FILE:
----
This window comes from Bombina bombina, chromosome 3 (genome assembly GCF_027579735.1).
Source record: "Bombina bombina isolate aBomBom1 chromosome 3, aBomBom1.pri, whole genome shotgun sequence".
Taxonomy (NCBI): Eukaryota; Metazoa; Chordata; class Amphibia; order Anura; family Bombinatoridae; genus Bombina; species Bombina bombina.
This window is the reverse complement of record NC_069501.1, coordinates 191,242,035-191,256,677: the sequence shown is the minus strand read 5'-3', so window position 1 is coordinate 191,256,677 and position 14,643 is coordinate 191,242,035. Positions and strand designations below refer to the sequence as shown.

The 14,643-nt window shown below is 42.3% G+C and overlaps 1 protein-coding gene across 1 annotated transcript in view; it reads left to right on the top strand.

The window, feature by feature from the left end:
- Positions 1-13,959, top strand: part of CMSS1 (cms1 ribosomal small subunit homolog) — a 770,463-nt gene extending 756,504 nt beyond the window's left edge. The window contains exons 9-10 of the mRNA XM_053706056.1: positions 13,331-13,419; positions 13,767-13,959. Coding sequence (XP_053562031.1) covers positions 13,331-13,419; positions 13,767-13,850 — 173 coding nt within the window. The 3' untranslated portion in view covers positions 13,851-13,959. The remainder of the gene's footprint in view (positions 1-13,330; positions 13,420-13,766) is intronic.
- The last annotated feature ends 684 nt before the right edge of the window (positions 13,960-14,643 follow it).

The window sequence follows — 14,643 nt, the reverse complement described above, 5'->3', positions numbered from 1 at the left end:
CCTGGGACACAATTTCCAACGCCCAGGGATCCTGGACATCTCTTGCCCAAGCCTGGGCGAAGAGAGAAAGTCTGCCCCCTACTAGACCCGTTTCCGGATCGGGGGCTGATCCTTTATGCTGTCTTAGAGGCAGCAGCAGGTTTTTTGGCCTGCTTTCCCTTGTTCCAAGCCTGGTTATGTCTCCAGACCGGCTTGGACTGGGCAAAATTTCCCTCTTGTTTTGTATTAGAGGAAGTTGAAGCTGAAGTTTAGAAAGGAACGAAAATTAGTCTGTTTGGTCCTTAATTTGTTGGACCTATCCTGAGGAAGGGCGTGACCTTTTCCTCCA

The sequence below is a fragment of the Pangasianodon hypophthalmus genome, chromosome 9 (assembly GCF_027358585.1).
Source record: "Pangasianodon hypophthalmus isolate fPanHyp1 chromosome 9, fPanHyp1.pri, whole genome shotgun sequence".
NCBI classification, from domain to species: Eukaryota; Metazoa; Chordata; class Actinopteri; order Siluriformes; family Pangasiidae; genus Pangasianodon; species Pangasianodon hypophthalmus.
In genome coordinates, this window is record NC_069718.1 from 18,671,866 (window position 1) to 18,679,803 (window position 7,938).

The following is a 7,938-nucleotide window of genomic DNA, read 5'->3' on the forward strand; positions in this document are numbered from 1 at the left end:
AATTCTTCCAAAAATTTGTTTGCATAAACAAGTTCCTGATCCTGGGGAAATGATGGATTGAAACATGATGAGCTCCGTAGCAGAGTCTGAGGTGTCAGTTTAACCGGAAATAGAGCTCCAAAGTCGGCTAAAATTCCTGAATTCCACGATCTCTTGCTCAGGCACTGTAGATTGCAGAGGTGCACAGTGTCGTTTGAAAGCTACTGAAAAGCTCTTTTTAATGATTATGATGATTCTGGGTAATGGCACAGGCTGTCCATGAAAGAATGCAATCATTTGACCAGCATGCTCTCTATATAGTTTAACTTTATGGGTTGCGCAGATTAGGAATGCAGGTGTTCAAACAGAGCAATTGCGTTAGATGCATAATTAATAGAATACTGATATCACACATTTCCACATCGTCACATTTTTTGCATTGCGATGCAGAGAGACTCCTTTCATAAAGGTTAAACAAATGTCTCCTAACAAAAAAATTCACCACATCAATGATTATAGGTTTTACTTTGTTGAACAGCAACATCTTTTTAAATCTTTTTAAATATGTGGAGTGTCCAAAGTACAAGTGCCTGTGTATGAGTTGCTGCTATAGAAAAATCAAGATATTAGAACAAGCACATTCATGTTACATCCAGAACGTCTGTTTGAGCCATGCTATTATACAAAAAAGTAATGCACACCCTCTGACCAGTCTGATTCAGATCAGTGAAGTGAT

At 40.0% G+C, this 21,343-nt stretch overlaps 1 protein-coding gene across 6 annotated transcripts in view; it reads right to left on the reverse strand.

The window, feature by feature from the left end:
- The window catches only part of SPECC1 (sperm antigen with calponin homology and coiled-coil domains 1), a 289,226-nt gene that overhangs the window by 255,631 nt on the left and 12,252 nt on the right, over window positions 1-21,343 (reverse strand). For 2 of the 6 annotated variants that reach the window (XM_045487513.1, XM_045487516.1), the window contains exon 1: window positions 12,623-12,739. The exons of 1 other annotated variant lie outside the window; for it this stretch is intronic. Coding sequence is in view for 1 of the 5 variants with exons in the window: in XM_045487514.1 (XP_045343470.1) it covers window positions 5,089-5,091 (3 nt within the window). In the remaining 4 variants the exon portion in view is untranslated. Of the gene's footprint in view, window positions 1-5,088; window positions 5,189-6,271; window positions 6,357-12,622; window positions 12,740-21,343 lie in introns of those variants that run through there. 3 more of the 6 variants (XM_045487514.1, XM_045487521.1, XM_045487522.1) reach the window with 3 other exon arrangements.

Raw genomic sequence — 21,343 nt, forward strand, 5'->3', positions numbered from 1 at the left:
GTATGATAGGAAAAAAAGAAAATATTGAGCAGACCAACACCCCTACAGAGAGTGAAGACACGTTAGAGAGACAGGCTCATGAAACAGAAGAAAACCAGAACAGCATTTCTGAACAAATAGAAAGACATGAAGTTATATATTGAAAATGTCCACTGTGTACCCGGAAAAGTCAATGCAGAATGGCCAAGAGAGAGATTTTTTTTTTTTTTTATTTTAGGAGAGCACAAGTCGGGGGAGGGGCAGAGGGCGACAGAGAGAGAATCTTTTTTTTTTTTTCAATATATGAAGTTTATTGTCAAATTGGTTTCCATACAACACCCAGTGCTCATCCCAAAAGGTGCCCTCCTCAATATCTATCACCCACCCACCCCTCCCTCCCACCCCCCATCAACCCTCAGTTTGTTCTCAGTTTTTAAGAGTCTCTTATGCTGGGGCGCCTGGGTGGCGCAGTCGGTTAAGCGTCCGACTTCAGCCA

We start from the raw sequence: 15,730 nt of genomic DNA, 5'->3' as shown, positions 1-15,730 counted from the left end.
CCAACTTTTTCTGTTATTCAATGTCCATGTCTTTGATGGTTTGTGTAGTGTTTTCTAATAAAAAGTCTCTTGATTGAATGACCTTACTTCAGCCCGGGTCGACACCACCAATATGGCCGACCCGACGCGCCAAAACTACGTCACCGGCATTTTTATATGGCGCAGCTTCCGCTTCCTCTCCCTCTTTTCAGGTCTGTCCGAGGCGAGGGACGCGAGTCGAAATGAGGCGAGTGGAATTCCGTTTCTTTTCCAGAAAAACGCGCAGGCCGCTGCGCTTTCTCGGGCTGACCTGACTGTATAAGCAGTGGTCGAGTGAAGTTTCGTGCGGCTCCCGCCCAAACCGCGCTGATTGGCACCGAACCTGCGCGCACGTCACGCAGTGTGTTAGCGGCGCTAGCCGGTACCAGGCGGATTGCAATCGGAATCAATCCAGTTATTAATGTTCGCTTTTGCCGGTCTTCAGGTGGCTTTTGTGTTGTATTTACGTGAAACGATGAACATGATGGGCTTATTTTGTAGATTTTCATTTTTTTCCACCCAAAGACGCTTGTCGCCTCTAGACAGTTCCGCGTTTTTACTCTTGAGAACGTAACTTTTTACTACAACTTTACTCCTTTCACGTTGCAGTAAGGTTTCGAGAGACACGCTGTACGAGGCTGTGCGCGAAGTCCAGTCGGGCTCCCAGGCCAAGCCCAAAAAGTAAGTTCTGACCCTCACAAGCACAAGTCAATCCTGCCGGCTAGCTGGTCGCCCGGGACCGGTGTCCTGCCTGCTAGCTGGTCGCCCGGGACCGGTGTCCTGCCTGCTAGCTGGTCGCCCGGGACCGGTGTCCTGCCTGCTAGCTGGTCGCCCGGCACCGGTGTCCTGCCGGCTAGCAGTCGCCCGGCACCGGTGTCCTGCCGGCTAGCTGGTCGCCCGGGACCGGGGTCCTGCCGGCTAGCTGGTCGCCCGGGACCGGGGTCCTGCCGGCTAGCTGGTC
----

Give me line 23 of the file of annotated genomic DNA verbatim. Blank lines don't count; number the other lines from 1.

CCAACTTTTTCTGTTATTCAATGTCCATGTCTTTGATGGTTTGTGTAGTGTTTTCTAATAAAAAGTCTCTTGATTGAATGACCTTACTTCAGCCCGGGTCGACACCACCAATATGGCCGACCCGACGCGCCAAAACTACGTCACCGGCATTTTTATATGGCGCAGCTTCCGCTTCCTCTCCCTCTTTTCAGGTCTGTCCGAGGCGAGGGACGCGAGTCGAAATGAGGCGAGTGGAATTCCGTTTCTTTTCCAGAAAAACGCGCAGGCCGCTGCGCTTTCTCGGGCTGACCTGACTGTATAAGCAGTGGTCGAGTGAAGTTTCGTGCGGCTCCCGCCCAAACCGCGCTGATTGGCACCGAACCTGCGCGCACGTCACGCAGTGTGTTAGCGGCGCTAGCCGGTACCAGGCGGATTGCAATCGGAATCAATCCAGTTATTAATGTTCGCTTTTGCCGGTCTTCAGGTGGCTTTTGTGTTGTATTTACGTGAAACGATGAACATGATGGGCTTATTTTGTAGATTTTCATTTTTTTCCACCCAAAGACGCTTGTCGCCTCTAGACAGTTCCGCGTTTTTACTCTTGAGAACGTAACTTTTTACTACAACTTTACTCCTTTCACGTTGCAGTAAGGTTTCGAGAGACACGCTGTACGAGGCTGTGCGCGAAGTCCAGTCGGGCTCCCAGGCCAAGCCCAAAAAGTAAGTTCTGACCCTCACAAGCACAAGTCAATCCTGCCGGCTAGCTGGTCGCCCGGGACCGGTGTCCTGCCTGCTAGCTGGTCGCCCGGGACCGGTGTCCTGCCTGCTAGCTGGTCGCCCGGGACCGGTGTCCTGCCTGCTAGCTGGTCGCCCGGCACCGGTGTCCTGCCGGCTAGCAGTCGCCCGGCACCGGTGTCCTGCCGGCTAGCTGGTCGCCCGGGACCGGGGTCCTGCCGGCTAGCTGGTCGCCCGGGACCGGGGTCCTGCCGGCTAGCTGGTC